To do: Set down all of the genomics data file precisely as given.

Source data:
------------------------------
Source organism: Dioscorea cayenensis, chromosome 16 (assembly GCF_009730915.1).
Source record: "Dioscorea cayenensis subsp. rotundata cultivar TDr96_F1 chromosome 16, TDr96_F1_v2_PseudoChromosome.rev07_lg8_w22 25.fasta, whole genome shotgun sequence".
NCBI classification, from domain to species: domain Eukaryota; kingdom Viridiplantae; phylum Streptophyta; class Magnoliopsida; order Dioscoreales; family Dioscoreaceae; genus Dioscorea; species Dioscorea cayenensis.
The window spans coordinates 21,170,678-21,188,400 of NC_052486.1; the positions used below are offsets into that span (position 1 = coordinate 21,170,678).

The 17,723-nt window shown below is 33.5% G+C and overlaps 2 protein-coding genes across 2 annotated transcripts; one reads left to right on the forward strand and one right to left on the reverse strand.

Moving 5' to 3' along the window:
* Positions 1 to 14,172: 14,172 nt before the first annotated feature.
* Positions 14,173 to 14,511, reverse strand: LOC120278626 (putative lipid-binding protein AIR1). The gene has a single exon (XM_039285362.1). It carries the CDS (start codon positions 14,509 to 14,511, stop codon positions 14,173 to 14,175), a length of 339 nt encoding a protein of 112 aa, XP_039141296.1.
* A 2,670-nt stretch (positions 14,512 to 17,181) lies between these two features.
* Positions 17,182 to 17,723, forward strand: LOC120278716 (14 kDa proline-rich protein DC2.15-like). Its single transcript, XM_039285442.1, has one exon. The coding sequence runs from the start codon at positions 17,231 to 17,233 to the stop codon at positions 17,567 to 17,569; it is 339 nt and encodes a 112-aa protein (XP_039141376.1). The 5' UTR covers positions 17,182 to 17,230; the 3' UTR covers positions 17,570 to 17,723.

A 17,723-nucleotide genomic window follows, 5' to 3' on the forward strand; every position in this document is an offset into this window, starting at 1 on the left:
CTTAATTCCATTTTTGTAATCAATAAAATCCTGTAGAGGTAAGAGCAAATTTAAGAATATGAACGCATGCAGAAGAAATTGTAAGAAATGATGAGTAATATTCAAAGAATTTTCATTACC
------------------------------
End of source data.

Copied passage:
Source organism: Dioscorea cayenensis, chromosome 16 (assembly GCF_009730915.1).
Source record: "Dioscorea cayenensis subsp. rotundata cultivar TDr96_F1 chromosome 16, TDr96_F1_v2_PseudoChromosome.rev07_lg8_w22 25.fasta, whole genome shotgun sequence".
NCBI classification, from domain to species: domain Eukaryota; kingdom Viridiplantae; phylum Streptophyta; class Magnoliopsida; order Dioscoreales; family Dioscoreaceae; genus Dioscorea; species Dioscorea cayenensis.
The window spans coordinates 21,170,678-21,188,400 of NC_052486.1; the positions used below are offsets into that span (position 1 = coordinate 21,170,678).

The 17,723-nt window shown below is 33.5% G+C and overlaps 2 protein-coding genes across 2 annotated transcripts; one reads left to right on the forward strand and one right to left on the reverse strand.

Moving 5' to 3' along the window:
* Positions 1 to 14,172: 14,172 nt before the first annotated feature.
* Positions 14,173 to 14,511, reverse strand: LOC120278626 (putative lipid-binding protein AIR1). The gene has a single exon (XM_039285362.1). It carries the CDS (start codon positions 14,509 to 14,511, stop codon positions 14,173 to 14,175), a length of 339 nt encoding a protein of 112 aa, XP_039141296.1.
* A 2,670-nt stretch (positions 14,512 to 17,181) lies between these two features.
* Positions 17,182 to 17,723, forward strand: LOC120278716 (14 kDa proline-rich protein DC2.15-like). Its single transcript, XM_039285442.1, has one exon. The coding sequence runs from the start codon at positions 17,231 to 17,233 to the stop codon at positions 17,567 to 17,569; it is 339 nt and encodes a 112-aa protein (XP_039141376.1). The 5' UTR covers positions 17,182 to 17,230; the 3' UTR covers positions 17,570 to 17,723.

A 17,723-nucleotide genomic window follows, 5' to 3' on the forward strand; every position in this document is an offset into this window, starting at 1 on the left:
CTTAATTCCATTTTTGTAATCAATAAAATCCTGTAGAGGTAAGAGCAAATTTAAGAATATGAACGCATGCAGAAGAAATTGTAAGAAATGATGAGTAATATTCAAAGAATTTTCATTACC